July 13, 2016
As I have mentioned in previous articles, I am a recent transplant to Ohio. I have lived in Cincinnati for about eight months now. Throughout my 40+ years, I have lived in a number of states in the Eastern U.S. I grew up in rural Delaware and as an adult have lived in urban areas in: Orlando, Fort Lauderdale, and Miami, Florida; Baltimore, Maryland; metropolitan D.C., and Richmond, Virginia. I have also lived in one of the Whitest states in the country, Vermont, which was 94.6% White in 2015 (https://www.census.gov/quickfacts/table/PST045215/50). Except for a total of four years spent in Delaware and Vermont after the age of 18, I have lived my adult life in large, urban areas where Whites are generally the minority.
While I am a White, non-Hispanic female, many of my closest friends and former lovers are not. That has exposed me to numerous experiences of racism directed at myself and my partner. Therefore, racism is probably more salient to me than the average White, non-Hispanic woman. In addition, my academic background consists of studying prejudice and in-group favoritism as part of Psychology graduate programs. My background is important to provide context for my reflections on race in Cincinnati. As a newcomer, I have not lived through the years of racism and police brutality that is a part of Cincinnati history. However, I have never lived anywhere where I have experienced such casual and pervasive racism as Cincinnati.
Just in the past several months, I was told by long-time Cincinnati residents that I did not want to find an apartment in certain areas in Cincinnati because “that is the Black part of town.” My current landlord (in the “Black part of town”) explained to me while giving me the keys to my apartment that unfortunately one of the apartments in my building housed a Black male, “but he is a missionary, so it is okay.” A new friend who works at University of Cincinnati, a large urban university, has explained in detail the everyday racism she experiences at the hands of co-workers and supervisors. These three discrete examples are just ordinary instances of life in Cincinnati. These interactions, and others, have left me shocked and dismayed and I have begun to investigate some of the contributing factors.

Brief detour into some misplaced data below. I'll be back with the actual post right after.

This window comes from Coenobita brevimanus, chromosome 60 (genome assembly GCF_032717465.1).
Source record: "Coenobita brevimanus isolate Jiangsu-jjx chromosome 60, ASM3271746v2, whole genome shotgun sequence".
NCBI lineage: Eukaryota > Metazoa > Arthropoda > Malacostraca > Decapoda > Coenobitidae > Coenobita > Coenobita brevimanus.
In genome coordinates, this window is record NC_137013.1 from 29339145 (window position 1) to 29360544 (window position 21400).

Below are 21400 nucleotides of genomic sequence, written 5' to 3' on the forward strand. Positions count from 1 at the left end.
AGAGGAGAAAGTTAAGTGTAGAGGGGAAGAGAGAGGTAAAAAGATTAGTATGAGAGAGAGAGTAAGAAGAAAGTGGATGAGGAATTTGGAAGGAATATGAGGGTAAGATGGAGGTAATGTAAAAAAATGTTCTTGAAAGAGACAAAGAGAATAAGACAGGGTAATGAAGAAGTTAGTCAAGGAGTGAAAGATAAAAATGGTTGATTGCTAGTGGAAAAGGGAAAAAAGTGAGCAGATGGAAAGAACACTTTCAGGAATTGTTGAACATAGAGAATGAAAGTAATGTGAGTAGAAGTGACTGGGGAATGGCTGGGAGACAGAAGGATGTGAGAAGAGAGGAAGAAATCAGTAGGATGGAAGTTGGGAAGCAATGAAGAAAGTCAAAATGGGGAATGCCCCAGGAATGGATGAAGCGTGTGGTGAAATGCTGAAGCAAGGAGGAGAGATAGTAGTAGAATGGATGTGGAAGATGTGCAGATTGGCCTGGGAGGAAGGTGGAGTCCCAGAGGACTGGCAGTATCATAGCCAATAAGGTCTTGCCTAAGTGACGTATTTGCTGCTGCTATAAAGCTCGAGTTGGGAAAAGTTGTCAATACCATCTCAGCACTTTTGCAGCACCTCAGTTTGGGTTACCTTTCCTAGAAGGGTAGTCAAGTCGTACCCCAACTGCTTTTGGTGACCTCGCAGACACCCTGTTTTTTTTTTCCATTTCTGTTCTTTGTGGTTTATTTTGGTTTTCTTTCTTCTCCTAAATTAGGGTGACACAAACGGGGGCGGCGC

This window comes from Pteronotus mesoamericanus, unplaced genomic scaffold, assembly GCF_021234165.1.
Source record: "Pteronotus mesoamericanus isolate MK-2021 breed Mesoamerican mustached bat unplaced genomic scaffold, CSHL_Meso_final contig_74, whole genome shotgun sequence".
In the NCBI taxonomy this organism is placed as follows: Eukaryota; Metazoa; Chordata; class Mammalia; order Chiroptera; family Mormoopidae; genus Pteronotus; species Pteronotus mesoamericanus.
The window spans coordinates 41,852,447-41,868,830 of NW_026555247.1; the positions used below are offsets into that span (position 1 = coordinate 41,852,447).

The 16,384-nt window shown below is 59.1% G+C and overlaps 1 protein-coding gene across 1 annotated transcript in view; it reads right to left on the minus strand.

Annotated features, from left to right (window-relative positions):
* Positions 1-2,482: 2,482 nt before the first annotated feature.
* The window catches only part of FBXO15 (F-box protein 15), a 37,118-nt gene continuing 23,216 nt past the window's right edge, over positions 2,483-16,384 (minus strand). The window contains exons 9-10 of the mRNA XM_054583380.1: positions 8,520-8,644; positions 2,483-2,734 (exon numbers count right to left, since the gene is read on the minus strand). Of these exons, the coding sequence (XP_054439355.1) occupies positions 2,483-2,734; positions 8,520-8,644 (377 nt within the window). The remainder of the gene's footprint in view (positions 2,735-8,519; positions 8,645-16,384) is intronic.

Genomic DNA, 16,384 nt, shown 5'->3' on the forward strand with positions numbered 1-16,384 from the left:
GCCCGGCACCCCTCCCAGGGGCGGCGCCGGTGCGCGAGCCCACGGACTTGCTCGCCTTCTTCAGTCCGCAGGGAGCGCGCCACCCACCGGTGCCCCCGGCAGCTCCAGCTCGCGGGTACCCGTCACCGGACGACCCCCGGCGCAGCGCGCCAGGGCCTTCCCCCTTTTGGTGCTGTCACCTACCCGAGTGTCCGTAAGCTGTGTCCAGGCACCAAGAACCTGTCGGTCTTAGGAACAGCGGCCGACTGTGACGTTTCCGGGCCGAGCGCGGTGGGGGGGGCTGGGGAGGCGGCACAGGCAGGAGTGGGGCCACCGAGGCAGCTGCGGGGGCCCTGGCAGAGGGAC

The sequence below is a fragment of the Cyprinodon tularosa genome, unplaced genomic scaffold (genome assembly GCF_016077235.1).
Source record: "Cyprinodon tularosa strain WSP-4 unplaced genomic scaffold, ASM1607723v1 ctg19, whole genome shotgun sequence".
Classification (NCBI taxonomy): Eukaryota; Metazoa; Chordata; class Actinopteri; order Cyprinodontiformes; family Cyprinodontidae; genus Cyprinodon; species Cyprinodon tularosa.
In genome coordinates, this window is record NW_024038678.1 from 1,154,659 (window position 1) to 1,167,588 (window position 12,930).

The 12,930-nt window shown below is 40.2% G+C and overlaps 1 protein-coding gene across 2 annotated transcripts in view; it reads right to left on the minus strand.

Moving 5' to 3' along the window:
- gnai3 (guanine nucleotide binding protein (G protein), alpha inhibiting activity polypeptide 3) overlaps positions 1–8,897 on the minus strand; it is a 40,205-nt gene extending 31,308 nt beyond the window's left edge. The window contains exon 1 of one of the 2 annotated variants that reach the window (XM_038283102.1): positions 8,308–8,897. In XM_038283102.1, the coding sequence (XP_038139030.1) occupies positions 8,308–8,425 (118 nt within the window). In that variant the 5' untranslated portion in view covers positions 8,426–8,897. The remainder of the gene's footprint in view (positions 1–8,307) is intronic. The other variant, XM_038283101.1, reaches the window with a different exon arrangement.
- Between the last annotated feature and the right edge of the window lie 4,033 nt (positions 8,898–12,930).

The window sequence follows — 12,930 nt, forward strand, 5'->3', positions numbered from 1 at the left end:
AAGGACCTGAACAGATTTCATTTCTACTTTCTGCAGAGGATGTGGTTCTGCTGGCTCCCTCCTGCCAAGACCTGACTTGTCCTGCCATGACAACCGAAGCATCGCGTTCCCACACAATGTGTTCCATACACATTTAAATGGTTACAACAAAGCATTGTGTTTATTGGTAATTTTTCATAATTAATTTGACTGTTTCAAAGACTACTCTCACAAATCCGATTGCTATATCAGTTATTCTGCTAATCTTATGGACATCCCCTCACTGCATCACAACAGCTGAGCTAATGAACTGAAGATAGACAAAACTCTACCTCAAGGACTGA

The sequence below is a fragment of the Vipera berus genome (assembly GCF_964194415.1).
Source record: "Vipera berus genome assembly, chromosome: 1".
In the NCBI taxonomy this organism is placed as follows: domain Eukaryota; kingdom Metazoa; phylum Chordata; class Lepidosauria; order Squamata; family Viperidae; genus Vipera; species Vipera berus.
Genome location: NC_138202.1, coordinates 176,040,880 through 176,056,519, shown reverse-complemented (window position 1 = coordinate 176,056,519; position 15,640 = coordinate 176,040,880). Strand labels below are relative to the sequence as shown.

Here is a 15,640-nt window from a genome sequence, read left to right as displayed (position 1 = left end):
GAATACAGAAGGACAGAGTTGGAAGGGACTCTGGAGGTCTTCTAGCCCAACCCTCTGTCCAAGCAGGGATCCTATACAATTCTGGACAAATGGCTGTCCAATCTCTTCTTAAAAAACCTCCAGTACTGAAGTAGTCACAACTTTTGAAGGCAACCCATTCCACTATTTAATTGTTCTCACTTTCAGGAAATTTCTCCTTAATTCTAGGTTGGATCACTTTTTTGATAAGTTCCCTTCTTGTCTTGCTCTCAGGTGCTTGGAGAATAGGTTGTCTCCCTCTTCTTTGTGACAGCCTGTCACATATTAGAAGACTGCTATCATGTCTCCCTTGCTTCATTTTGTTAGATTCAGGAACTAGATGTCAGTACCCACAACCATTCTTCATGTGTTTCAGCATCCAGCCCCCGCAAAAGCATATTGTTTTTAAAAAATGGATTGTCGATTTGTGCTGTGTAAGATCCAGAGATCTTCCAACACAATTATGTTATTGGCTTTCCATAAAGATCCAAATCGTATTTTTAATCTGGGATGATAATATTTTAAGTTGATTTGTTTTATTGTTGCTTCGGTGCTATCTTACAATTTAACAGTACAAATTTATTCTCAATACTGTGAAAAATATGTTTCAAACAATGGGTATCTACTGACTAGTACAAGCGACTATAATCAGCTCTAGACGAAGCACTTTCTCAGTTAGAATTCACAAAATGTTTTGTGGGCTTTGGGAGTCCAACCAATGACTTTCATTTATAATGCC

According to 24/7 Wall Street, the Cincinnati metropolitan area, which includes parts of Northern Kentucky and Southeast Indiana, is the fifth-most segregated in the United States. Their 2015 analysis indicated that 48.6% of Cincinnati metropolitan area residents live in segregated neighborhoods. The poverty rate for White residents was 10.3% compared to 33.5% for Black residents. Similarly, the unemployment rate for White residents was 6.1% compared to 10.2% for Black residents. While these numbers may not seem so disparate, they indicate that Black residents are more than three times as likely to live in poverty and the unemployment rate is 67% higher for Blacks than Whites in this region. Perhaps part of the level of segregation in the Cincinnati metropolitan area lies in the proximity of Cincinnati to Chicago, which is the most-segregated city in the United States (http://247wallst.com/special-report/2015/08/19/americas-most-segregated-cities/3/). Segregation leads to the conceptualization of others as part of another group, commonly termed the out-group. Past experimental psychological research, including my own, has consistently demonstrated that individuals will discriminate against others who they perceive as out-group members. Therefore, lack of contact due to segregation can be acknowledged as a strong contributor to racist attitudes and behavior.